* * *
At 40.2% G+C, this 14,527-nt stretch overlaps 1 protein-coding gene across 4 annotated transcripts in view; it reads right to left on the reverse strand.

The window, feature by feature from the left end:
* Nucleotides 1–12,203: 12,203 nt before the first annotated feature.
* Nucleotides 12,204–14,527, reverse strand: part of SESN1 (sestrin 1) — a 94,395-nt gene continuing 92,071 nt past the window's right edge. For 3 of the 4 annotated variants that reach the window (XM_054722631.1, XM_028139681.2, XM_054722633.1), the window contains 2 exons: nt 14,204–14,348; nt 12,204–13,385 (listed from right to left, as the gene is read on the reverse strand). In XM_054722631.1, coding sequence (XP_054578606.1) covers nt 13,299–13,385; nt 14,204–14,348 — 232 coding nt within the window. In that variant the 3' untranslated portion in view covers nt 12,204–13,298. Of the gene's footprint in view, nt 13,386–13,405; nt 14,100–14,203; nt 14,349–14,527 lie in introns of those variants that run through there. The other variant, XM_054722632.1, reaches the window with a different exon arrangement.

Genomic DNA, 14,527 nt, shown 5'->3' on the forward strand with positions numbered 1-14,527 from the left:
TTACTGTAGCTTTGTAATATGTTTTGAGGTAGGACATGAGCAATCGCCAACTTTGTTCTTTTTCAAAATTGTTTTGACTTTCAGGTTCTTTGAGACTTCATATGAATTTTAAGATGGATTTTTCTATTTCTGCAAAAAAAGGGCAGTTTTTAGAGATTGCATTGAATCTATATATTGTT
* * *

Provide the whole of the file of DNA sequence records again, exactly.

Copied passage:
At 40.2% G+C, this 14,527-nt stretch overlaps 1 protein-coding gene across 4 annotated transcripts in view; it reads right to left on the reverse strand.

The window, feature by feature from the left end:
* Nucleotides 1–12,203: 12,203 nt before the first annotated feature.
* Nucleotides 12,204–14,527, reverse strand: part of SESN1 (sestrin 1) — a 94,395-nt gene continuing 92,071 nt past the window's right edge. For 3 of the 4 annotated variants that reach the window (XM_054722631.1, XM_028139681.2, XM_054722633.1), the window contains 2 exons: nt 14,204–14,348; nt 12,204–13,385 (listed from right to left, as the gene is read on the reverse strand). In XM_054722631.1, coding sequence (XP_054578606.1) covers nt 13,299–13,385; nt 14,204–14,348 — 232 coding nt within the window. In that variant the 3' untranslated portion in view covers nt 12,204–13,298. Of the gene's footprint in view, nt 13,386–13,405; nt 14,100–14,203; nt 14,349–14,527 lie in introns of those variants that run through there. The other variant, XM_054722632.1, reaches the window with a different exon arrangement.

Genomic DNA, 14,527 nt, shown 5'->3' on the forward strand with positions numbered 1-14,527 from the left:
TTACTGTAGCTTTGTAATATGTTTTGAGGTAGGACATGAGCAATCGCCAACTTTGTTCTTTTTCAAAATTGTTTTGACTTTCAGGTTCTTTGAGACTTCATATGAATTTTAAGATGGATTTTTCTATTTCTGCAAAAAAAGGGCAGTTTTTAGAGATTGCATTGAATCTATATATTGTT